Applying Lessons from the California Gold Rush to the Tech Rush of the 21st Century
In Millard County, with IPP’s plans to shut-down the current coal-fired power plant in 2027, and possible replacement with a natural gas-fired power plant (which still needs to be permitted by the EPA, etc), that will only require about one-third of the current work force, the realities of a possible economic collision course, both with respect to jobs and property tax revenue, have become readily apparent. This is undoubtedly a real problem looking for a solution. Are there any silver bullet answers?
Just as “technology” seems to be the ready answer to virtually any question these days, some have suggested that if there is a silver bullet solution, it is in the High-Tech industry and creation of tech jobs through the recruitment of tech companies to relocate in Millard County.
Another Perspective. From the perspective of someone who both does work in the tech industry, and who is a partner in a large, masterplanned, mixed-use real estate project on the Wasatch Front that has been recruiting tech companies, including data centers, for over 10 years now, I want to address that issue.
First a little background about our project: It is located in what is known and referred to as “Cedar Valley,” which is Northwest Utah County, west of Lehi, between Cedar Fort and Fairfield (30-40 minutes from downtown SLC or Provo). The 3000+ acre project, which is masterplanned for a healthy mix of commercial, industrial, and residential development (with entitlements for 9000 residential units (which would ultimately be a community of 30,000+ people), has now been fully annexed into Eagle Mountain. When we acquired the project, it included a private culinary water company, with a lot of extra water. Unbeknownst to many, not only do data centers require a lot of power, they also require a lot of water — to cool their servers. And we had plenty of water to put on the table.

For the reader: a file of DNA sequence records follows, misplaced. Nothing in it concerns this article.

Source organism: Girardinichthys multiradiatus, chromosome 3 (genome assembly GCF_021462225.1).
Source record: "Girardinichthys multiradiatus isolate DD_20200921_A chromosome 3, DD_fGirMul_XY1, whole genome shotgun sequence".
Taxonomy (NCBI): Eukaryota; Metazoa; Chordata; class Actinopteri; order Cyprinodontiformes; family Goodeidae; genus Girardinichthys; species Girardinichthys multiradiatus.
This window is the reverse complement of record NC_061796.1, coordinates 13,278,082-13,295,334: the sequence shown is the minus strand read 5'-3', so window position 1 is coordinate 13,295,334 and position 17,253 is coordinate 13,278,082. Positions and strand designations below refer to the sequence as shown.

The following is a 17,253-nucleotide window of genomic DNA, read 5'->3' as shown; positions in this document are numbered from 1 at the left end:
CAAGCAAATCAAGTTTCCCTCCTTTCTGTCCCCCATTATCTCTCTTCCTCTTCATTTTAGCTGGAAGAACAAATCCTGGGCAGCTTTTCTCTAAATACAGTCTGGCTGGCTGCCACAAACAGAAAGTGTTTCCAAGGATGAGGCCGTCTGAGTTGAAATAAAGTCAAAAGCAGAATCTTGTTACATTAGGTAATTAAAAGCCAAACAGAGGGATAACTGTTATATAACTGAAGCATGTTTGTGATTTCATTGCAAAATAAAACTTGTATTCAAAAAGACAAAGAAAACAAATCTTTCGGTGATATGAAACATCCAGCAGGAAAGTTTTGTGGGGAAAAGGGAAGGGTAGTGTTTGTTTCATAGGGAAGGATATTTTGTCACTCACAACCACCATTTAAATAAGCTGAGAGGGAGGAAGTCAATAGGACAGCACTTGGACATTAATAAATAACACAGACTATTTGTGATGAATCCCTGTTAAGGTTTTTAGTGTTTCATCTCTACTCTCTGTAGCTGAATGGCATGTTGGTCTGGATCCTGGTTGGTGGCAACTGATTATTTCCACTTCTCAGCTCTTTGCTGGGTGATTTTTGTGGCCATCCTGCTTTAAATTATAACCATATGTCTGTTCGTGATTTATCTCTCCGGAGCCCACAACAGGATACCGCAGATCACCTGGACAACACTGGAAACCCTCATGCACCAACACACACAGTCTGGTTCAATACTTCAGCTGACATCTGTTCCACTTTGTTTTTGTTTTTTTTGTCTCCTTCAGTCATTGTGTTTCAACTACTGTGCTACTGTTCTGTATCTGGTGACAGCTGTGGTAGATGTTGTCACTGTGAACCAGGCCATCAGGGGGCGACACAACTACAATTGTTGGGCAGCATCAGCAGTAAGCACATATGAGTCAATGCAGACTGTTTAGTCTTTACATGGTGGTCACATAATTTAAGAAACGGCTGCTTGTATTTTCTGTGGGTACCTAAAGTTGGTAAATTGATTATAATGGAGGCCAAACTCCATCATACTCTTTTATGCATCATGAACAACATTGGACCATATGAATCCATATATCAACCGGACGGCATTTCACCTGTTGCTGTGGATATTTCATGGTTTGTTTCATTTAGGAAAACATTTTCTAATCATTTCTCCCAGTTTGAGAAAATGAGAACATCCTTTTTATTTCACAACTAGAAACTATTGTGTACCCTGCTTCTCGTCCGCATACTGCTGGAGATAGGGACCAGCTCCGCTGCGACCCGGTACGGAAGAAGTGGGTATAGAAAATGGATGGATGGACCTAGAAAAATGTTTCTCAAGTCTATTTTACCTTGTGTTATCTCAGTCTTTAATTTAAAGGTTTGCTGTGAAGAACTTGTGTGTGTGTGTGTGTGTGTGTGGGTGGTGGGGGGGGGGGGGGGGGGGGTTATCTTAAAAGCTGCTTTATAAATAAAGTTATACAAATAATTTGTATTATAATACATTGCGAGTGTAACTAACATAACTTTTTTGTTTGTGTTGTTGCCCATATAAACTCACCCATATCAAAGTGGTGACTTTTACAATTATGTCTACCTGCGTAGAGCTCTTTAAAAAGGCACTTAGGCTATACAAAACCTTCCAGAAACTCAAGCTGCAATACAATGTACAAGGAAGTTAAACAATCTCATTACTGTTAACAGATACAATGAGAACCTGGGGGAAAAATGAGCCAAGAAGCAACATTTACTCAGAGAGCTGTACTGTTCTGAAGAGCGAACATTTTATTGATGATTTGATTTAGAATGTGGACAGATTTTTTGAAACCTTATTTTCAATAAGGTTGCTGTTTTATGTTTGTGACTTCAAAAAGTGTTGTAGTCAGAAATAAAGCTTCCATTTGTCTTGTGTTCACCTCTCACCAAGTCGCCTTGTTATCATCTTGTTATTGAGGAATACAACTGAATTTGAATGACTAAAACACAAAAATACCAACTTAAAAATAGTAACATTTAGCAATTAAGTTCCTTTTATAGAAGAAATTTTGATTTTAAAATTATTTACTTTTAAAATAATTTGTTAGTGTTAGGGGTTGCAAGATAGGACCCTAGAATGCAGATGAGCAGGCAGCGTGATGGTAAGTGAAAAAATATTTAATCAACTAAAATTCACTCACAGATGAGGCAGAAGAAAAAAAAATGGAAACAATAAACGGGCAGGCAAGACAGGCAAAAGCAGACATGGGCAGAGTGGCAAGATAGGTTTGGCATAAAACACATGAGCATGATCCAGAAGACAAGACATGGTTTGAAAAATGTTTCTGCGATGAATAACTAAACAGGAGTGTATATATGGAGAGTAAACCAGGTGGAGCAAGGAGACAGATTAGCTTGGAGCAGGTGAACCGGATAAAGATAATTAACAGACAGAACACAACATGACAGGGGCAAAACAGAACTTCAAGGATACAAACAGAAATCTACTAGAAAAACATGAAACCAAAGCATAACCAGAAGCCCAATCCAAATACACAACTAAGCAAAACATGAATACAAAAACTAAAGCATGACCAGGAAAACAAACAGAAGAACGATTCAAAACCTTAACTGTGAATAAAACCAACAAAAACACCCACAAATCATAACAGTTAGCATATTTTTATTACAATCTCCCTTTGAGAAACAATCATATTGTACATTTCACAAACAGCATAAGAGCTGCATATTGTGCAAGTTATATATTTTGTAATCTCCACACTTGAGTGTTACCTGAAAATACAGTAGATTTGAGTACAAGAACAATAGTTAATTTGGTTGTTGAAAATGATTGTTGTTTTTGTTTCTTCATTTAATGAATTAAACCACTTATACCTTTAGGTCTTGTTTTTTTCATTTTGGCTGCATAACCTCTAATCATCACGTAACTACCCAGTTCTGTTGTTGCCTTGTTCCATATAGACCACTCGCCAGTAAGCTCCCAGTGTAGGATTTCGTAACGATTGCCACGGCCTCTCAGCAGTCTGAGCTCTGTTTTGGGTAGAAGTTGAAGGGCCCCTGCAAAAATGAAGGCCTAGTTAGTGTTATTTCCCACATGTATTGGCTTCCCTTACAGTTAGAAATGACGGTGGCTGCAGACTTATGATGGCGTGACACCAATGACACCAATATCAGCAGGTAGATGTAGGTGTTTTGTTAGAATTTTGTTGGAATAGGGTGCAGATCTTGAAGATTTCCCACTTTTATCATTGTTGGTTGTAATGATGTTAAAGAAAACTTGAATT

So like prospectors in the California Gold Rush of 1849, our project jumped into the fray and joined the Tech Rush of the 21st Century, and started actively recruiting tech companies, including data centers. While it is true that GOED (Governor’s Office of Economic Development) and EDCU (Economic Development Corporation of Utah) are valuable resources, the reality is as long as they can land companies and jobs somewhere in the state, despite patronizing lip service to the contrary, they have no particular incentive to make anything happen in rural areas.
Over the course of the last 10 years, we’ve had plenty of high-profile meetings at EDCU’s headquarters on the 21st Floor of the Copper-topped Utah One Center in downtown SLC. From 2008 through 2012, we expended an inordinate amount of time, effort and money chasing tech companies. As I was writing this, I looked back through my emails to refresh my recollection about some of the economic development projects we chased. They all had code names assigned by EDCU — names like “Project Sparkler,” “Project Roosevelt,” “Project Wendel,” and “Project Big Patio,” just to name a few.